The end of summer brings a final blast of hot days along with the realization that cold weather is just around the corner. For pet owners in some states, extreme weather also carries some liability: it may be illegal to leave your pet outside in certain temperatures.
In 2017, Pennsylvania passed an animal abuse statute known as “Libre’s Law,” named after a puppy who was found near death after being left in an outdoor pen in extreme heat. The law specifically provides that a dog cannot be tethered outside for more than 30 minutes if the temperature is above 90 or below 30. Libre’s Law requires that dogs kept outside must also be kept in clean spaces, and their tethers and collars cannot pinch or choke. The law imposes increased penalties for abuse ranging from simple negligence (up to 90 days in jail and/or a $300 fine, or up to one year in jail and/or a $2000 fine if the negligence causes physical injury to the dog or places it at imminent risk) to aggravated cruelty (up to seven years in jail and/or a $15,000 fine).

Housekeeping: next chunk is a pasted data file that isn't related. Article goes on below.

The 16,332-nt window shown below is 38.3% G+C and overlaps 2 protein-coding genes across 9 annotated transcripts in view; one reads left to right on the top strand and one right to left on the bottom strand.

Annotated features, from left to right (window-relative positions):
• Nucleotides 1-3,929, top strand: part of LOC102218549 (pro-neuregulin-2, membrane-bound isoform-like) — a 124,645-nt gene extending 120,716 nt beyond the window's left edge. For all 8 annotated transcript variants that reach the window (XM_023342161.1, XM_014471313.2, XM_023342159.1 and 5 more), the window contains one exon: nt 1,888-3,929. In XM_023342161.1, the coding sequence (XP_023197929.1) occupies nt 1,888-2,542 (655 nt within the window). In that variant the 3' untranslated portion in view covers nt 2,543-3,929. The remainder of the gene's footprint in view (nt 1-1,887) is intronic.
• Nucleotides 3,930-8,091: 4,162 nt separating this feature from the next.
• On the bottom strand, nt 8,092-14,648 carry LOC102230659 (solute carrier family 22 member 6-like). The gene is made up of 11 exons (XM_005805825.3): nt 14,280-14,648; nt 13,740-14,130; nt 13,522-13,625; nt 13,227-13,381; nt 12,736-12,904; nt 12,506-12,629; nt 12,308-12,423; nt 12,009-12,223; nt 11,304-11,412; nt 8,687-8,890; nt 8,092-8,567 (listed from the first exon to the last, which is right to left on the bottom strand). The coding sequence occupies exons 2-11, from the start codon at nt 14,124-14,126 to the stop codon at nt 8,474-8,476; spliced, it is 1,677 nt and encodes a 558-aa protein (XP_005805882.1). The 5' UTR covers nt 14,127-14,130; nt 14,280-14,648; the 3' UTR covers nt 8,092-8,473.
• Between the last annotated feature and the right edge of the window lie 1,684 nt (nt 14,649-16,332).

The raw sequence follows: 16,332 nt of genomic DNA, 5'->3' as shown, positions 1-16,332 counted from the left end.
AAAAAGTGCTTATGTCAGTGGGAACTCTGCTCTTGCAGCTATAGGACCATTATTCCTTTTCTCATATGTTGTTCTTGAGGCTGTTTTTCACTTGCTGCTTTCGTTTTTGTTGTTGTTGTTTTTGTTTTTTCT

Pennsylvania is not alone in paying attention to animal cruelty. Other states have introduced humane pet legislation in the last few years. In 2016, New Jersey passed a law that forbids leaving animals unsheltered in extreme temperatures , and Ohio and Illinois took similar measures regarding harsh weather conditions. Even if a state does not have sweeping legislation to address the treatment of animals in extreme heat or cold, municipalities might. Washington D.C. also enacted a “standard of care” statute that requires pet owners to provide shelter for animals when the temperature is below 40 or above 80 and prohibits leaving animals outside for more than 15 minutes if the temperature falls below freezing or rises above 90. Other cities and counties are taking steps to address this issue as well.
If there is a single lesson to be taken from this spate of new animal cruelty laws, it is this: whether it’s the dog days of summer or the depths of winter, you need to provide your pet with adequate shelter.